Martin v. Mitchell et al

Filing 4

ORDER Denying 2 Motion to Proceed IFP. IT IS HEREBY ORDERED that:1. Plaintiff's Motion to Proceed IFP (ECF No. 2 ) is DENIED; 2. Plaintiff's Complaint is DISMISSED WITHOUT PREJUDICE for failure to prepay the filing fee mandated by 28 U.S.C. §1914(a); and 3. Plaintiff is GRANTED thirty (30) days from the date on which this Order is electronically docketed in which to reopen his case by paying the entire $400 statutory and administrative filing fee. If Plaintiff fails to pay the $400 filing fee in full, this action will remain dismissed without prejudice pursuant to 28 U.S.C. § 1914(a), and without further Order of the Court. Signed by Judge Janis L. Sammartino on 1/7/2021. (All non-registered users served via U.S. Mail Service) (tcf)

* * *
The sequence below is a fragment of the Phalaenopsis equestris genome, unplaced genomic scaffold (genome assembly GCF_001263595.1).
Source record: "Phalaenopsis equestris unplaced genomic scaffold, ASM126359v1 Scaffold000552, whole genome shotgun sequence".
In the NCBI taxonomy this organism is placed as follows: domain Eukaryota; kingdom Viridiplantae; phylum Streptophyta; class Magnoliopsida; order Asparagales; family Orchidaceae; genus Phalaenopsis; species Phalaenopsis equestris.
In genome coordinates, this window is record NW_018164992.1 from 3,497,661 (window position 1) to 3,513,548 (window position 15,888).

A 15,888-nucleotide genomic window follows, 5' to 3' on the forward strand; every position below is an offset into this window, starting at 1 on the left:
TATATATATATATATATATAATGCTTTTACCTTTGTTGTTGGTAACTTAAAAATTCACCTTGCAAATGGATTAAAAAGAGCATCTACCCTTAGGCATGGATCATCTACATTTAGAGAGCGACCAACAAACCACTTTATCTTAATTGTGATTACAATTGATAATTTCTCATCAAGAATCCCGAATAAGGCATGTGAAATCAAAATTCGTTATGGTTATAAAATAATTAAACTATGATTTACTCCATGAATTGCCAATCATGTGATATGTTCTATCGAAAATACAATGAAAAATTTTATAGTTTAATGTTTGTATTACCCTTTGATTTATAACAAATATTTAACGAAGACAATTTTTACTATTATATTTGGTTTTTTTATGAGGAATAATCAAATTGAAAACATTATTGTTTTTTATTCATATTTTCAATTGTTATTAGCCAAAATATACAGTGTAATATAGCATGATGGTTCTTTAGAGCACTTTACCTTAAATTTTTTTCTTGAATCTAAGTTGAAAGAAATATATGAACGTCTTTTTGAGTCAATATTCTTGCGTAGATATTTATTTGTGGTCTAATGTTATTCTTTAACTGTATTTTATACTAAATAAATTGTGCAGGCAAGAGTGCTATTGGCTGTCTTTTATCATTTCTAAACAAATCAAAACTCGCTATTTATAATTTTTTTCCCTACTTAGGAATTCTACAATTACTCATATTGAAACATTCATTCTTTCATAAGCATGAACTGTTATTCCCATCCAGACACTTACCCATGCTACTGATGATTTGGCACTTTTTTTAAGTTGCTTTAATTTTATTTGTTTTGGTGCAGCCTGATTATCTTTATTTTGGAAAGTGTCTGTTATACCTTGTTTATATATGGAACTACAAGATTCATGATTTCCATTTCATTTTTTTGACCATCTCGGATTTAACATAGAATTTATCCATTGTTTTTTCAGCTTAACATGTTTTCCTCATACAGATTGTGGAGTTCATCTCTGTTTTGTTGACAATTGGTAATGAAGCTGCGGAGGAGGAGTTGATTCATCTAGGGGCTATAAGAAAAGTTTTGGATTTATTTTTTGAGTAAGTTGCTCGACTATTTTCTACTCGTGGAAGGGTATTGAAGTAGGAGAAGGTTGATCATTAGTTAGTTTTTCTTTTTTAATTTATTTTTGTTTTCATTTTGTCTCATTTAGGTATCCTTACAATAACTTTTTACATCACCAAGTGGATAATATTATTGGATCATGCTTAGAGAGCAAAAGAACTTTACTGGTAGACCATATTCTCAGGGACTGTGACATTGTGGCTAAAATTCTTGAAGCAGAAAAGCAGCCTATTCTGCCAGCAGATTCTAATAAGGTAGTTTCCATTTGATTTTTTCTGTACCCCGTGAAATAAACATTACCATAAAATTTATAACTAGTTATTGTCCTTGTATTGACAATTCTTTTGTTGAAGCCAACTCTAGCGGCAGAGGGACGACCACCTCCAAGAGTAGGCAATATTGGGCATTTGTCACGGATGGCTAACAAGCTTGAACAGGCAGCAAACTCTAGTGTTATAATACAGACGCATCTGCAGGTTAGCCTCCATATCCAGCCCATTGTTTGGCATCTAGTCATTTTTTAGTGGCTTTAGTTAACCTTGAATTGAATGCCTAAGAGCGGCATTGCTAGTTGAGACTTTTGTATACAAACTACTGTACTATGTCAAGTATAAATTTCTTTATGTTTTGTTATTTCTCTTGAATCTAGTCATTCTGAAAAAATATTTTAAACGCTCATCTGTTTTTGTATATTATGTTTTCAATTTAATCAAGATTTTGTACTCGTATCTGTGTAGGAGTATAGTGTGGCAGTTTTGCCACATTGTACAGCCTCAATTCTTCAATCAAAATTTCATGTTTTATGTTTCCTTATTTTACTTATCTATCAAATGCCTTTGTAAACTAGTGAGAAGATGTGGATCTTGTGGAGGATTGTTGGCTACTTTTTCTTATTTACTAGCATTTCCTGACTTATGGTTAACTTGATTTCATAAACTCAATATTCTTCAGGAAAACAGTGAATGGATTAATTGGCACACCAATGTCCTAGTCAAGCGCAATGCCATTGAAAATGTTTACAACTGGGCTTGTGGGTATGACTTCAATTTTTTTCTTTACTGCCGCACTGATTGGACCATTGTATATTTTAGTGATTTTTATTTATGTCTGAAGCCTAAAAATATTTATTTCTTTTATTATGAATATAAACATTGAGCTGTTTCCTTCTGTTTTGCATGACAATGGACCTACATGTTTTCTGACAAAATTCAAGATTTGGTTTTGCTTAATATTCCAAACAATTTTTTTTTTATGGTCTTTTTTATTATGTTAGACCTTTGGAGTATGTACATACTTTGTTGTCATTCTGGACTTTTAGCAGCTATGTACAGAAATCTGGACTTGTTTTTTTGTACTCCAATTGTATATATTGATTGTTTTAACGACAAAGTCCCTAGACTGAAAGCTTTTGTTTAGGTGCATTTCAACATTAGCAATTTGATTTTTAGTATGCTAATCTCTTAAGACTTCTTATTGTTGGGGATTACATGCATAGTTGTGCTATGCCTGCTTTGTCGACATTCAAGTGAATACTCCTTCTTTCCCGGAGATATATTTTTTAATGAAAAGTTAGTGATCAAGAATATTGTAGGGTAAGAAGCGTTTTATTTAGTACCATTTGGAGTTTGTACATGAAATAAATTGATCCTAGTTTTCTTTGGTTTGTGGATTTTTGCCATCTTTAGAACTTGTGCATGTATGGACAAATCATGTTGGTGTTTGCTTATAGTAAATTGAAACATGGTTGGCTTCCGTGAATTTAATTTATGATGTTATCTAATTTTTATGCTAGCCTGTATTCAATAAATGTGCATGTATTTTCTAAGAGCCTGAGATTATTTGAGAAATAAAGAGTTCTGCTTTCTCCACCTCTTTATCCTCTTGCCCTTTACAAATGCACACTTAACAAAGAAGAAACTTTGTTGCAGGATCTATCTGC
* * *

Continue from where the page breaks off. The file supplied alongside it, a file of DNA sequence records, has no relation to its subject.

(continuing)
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1 2 3 4 5 6 7 8 UNITED STATES DISTRICT COURT 9 SOUTHERN DISTRICT OF CALIFORNIA 10 11 JOHN DAVID MARTIN, Case No.: 20-CV-2366 JLS (AGS) Plaintiff, 12 13 v. ORDER DENYING MOTION TO PROCEED IFP 14 MARLON D. MITCHELL, CHRISTINA PURTEE, MARGARITA SERRANO, and DOES 1-50 (ECF No. 2) 15 16 Defendants. 17 18 19 Plaintiff John David Martin has filed a Complaint alleging various Constitutional 20 rights and fair credit reporting violations against employees of the San Diego County 21 Department of Child Support Services (ECF No. 1). Plaintiff also filed a Motion for Leave 22 to Proceed in Forma Pauperis (“IFP”) (“Mot.,” ECF No. 2). For the reasons set forth 23 below, the Court DENIES Plaintiff’s Motion to Proceed IFP with leave to pay the filing 24 fee. 25 Under 28 U.S.C. § 1915(a), the Court may authorize a plaintiff to pursue a case 26 without payment of the filing fee. Whether an affiant has satisfied § 1915(a) falls within 27 “the reviewing court[’s] . . . sound discretion.” California Men’s Colony v. Rowland, 939 28 F.2d 854, 858 (9th Cir. 1991), rev’d on other grounds, 506 U.S. 194 (1993). A party need 1 20-CV-2366 JLS (AGS) 1 not “be absolutely destitute” to proceed IFP. Adkins v. E.I. DuPont de Nemours & Co., 2 335 U.S. 331, 339 (1948). “Nonetheless, a plaintiff seeking IFP status must allege poverty 3 ‘with some particularity, definiteness, and certainty.’” Escobedo v. Applebees, 787 F.3d 4 1226, 1234 (9th Cir. 2015) (citing United States v. McQuade, 647 F.3d 938, 940 (9th Cir. 5 1981). “An affidavit in support of an IFP application is sufficient where it alleges that the 6 affiant cannot pay the court costs and still afford the necessities of life.” Id. “But, the same 7 even-handed care must be employed to assure that federal funds are not squandered to 8 underwrite, at public expense, either frivolous claims or the remonstrances of a suitor who 9 is financially able, in whole or in part, to pull his own oar.” Temple v. Ellerthorp, 586 F. 10 Supp. 848, 850 (D. R.I. 1984). 11 In Escobeda, for example, the filing fees constituted 40% of the plaintiff’s monthly 12 income before factoring in her expenses. Escobedo, 787 F.3d at 1235. Taking into account 13 the plaintiff’s rent and debt payments, the filing fee would have required the entirety of 14 two months’ worth of her remaining funds, meaning that the plaintiff “would have to forgo 15 eating during those sixty days, to save up to pay the filing fee.” Id. Under those 16 circumstances, the Ninth Circuit determined that paying the filing fee would constitute a 17 significant financial hardship to the plaintiff. Id. Accordingly, the court reversed the 18 magistrate judge’s ruling denying the plaintiff IFP status. Id. at 1236. 19 Here, the Court concludes that Plaintiff has not met his burden of demonstrating that 20 payment of the filing fee would constitute an undue financial hardship. The IFP application 21 indicates that Plaintiff’s average monthly income is $3,100 of veteran’s disability 22 compensation. (Mot. at 2, 5.) Plaintiff indicates he has $54 in a checking account and 23 other assets valued at $147. (Id. at 2–3.) Plaintiff also states he is “awaiting a hearing in 24 [his] claim for disability (SSDI).” (Id. at 5.) Plaintiff states his total monthly debts and 25 obligations is $2,783. (Id. at 5.) The amount of money Plaintiff indicates he expects to 26 continue to receive on a monthly basis exceeds his monthly debts and obligations by more 27 than $300. Before factoring in expenses, the filing fee constitutes less than 13% of 28 Plaintiff’s monthly income. 2 20-CV-2366 JLS (AGS) 1 Based on this information, the Court finds Plaintiff has not shown he cannot pay the 2 court costs and still afford the necessities of life. The amount of money Plaintiff indicates 3 he expects to receive on a monthly basis exceeds his expected monthly debts and 4 obligations by enough that he could pay the one-time filing fee without impacting his 5 regular expenses. 6 CONCLUSION 7 Accordingly, IT IS HEREBY ORDERED that: 8 1. Plaintiff’s Motion to Proceed IFP (ECF No. 2) is DENIED; 9 2. Plaintiff’s Complaint is DISMISSED WITHOUT PREJUDICE for failure 10 11 to prepay the filing fee mandated by 28 U.S.C. §1914(a); and 3. Plaintiff is GRANTED thirty (30) days from the date on which this Order is 12 electronically docketed in which to reopen his case by paying the entire $400 statutory and 13 administrative filing fee. 14 If Plaintiff fails to pay the $400 filing fee in full, this action will remain dismissed 15 without prejudice pursuant to 28 U.S.C. § 1914(a), and without further Order of the Court. 16 17 IT IS SO ORDERED. Dated: January 7, 2021 18 19 20 21 22 23 24 25 26 27 28 3 20-CV-2366 JLS (AGS)

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